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research-article

Assessment of Convective Heat Transfer Correlations against an Expanded Database for Different Fluids at Supercritical Pressures

[+] Author and Article Information
Hussam A M Zahlan

Canadian Nuclear Laboratories, 286 Plant Road, Chalk River, ON Canada K0J 1J0
hussam.zahlan@cnl.ca

Laurence K.H. Leung

Canadian Nuclear Laboratories, 286 Plant Road, Chalk River, ON Canada K0J 1J0
laurence.leung@cnl.ca

Yanping Huang

Nuclear Power Institute of China, P.O. Box 436-72, Chengdu, Sichuan, 610213, China
hyanping007@163.com

Guang-xu Liu

Nuclear Power Institute of China, P.O. Box 436-72, Chengdu, Sichuan, 610213, China
liugx0711@163.com

1Corresponding author.

ASME doi:10.1115/1.4037720 History: Received May 05, 2017; Revised August 14, 2017

Abstract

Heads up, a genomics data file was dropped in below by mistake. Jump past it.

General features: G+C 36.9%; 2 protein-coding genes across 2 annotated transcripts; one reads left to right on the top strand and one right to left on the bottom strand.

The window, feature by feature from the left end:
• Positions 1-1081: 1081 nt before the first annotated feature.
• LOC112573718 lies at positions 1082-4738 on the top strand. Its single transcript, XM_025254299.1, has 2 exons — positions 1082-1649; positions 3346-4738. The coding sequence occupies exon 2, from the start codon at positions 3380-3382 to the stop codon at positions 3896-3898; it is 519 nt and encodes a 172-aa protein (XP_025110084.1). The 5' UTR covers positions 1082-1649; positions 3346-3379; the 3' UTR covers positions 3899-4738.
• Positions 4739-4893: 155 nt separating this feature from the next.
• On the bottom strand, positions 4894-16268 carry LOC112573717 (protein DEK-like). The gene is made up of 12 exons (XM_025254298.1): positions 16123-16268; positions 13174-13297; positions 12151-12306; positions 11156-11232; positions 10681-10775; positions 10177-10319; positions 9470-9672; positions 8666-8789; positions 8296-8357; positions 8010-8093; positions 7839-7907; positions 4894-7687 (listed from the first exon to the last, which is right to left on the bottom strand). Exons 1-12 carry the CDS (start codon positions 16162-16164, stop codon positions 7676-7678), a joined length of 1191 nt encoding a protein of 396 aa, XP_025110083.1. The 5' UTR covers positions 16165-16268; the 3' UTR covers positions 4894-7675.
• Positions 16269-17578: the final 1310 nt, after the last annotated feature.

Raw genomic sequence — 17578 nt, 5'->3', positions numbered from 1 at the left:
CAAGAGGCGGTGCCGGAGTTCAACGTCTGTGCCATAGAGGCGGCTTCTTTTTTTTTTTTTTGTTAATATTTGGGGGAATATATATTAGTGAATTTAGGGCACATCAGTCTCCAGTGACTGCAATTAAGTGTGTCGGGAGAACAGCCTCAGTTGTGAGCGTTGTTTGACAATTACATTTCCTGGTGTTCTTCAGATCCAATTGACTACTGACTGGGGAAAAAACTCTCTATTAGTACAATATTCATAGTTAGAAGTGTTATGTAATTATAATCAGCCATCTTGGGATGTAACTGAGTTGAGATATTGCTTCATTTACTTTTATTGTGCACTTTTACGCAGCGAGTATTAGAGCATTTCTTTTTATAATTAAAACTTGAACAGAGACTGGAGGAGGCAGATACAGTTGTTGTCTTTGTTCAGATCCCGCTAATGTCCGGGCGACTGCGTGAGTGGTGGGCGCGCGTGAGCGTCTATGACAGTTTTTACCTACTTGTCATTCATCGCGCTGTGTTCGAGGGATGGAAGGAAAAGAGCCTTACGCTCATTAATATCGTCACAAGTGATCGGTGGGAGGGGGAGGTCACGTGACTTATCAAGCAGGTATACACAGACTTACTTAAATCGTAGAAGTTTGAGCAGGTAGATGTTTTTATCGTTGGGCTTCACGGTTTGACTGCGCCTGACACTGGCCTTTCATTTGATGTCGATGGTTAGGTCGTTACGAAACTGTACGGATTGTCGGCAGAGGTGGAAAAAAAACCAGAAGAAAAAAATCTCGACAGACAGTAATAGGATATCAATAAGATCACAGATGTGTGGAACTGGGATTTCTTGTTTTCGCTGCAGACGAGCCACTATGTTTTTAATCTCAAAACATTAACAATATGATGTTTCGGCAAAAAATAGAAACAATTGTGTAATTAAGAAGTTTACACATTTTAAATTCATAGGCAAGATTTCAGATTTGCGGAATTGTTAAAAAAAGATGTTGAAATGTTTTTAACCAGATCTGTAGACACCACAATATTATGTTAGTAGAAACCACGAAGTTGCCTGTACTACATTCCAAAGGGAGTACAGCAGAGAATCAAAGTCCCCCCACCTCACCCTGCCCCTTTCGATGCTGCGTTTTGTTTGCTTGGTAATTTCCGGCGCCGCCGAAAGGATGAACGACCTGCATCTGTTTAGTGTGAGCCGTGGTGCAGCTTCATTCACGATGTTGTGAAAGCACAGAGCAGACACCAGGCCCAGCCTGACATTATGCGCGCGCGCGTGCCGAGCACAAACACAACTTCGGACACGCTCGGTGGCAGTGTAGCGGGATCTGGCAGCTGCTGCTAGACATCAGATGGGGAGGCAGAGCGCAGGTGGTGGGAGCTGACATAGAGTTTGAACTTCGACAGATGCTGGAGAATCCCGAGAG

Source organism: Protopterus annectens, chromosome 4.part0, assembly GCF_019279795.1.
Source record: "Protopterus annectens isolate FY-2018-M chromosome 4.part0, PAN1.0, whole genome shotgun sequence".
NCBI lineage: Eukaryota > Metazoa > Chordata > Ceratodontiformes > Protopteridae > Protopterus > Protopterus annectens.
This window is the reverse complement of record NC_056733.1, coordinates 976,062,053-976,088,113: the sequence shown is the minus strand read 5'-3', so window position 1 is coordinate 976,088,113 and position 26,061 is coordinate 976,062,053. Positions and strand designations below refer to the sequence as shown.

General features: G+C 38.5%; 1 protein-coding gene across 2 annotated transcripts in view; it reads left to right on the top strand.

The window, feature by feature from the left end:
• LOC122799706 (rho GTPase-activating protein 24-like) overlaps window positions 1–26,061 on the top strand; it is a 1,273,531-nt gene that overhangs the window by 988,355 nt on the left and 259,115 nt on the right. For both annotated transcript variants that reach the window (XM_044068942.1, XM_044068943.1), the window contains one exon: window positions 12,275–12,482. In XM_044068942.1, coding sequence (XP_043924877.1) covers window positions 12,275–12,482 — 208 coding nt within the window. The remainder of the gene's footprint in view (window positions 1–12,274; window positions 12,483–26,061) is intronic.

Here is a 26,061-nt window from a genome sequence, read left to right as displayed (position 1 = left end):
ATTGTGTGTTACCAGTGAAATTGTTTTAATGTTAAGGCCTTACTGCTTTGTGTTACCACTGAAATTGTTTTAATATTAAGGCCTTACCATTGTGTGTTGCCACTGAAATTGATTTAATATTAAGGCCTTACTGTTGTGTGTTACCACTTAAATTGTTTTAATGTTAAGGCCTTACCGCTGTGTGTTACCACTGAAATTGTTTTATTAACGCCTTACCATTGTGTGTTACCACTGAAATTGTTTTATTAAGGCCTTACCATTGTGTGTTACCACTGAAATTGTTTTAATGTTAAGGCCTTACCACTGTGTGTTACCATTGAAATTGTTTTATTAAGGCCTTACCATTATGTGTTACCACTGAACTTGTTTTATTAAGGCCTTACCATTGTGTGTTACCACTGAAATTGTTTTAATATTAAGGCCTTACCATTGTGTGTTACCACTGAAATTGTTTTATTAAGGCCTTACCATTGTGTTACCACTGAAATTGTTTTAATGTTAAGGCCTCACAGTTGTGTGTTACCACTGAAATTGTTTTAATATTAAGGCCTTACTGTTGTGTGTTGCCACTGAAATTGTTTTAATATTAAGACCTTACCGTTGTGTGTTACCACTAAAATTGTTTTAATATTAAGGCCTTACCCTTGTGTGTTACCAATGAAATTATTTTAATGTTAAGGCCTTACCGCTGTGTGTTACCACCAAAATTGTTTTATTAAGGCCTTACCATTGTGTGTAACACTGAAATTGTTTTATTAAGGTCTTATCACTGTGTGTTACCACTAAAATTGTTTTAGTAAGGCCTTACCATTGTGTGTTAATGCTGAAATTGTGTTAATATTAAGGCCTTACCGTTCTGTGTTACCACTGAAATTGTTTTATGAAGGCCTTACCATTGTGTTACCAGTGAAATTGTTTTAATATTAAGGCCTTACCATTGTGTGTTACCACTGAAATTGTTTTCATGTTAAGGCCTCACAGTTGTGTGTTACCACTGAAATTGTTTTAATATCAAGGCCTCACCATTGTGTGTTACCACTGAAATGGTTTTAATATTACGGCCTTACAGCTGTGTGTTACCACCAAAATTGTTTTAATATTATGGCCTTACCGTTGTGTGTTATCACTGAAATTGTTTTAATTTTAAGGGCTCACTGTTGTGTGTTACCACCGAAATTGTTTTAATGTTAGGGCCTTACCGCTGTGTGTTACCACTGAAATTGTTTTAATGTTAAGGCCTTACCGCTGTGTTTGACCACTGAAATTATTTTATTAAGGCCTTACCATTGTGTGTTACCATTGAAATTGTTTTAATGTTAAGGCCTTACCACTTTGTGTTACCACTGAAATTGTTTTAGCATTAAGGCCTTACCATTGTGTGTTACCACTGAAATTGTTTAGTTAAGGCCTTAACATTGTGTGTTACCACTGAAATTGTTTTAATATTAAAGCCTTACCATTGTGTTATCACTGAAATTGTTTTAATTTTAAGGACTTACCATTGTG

Canadian Nuclear Laboratories (CNL) has recently expanded the supercritical heat transfer databank with additional data provided by the Nuclear Power Institute of China. These additional data cover flow conditions beyond the current databank, and are applicable for improving or validating existing correlations. The expanded databank comprises more than 41,000 points of heat-transfer measurements with different fluids flowing vertically upward in tubes, annuli and bundles at supercritical pressures. It has been applied in assessing the prediction accuracy of 24 heat-transfer correlations, which were derived from experimental data obtained with water or non-aqueous fluids (such as carbon dioxide) flowing in tubes. For the correlation assessment, a sensitivity analysis has been performed by applying the measured wall temperature as an independent parameter. The assessment against the bundle data was based on cross-sectional-averaged flow conditions and the hydraulic diameter. Overall, and compared with other correlations, the Chen and Fang correlation [10] provides the closest agreement with the data of tubes and bundles, while the Jackson's correlation [32] agrees better with the data of annuli. The iterative approach (i.e., without prior knowledge of the wall temperature) over-predicted the wall temperature, which is conservative in safety analyses.

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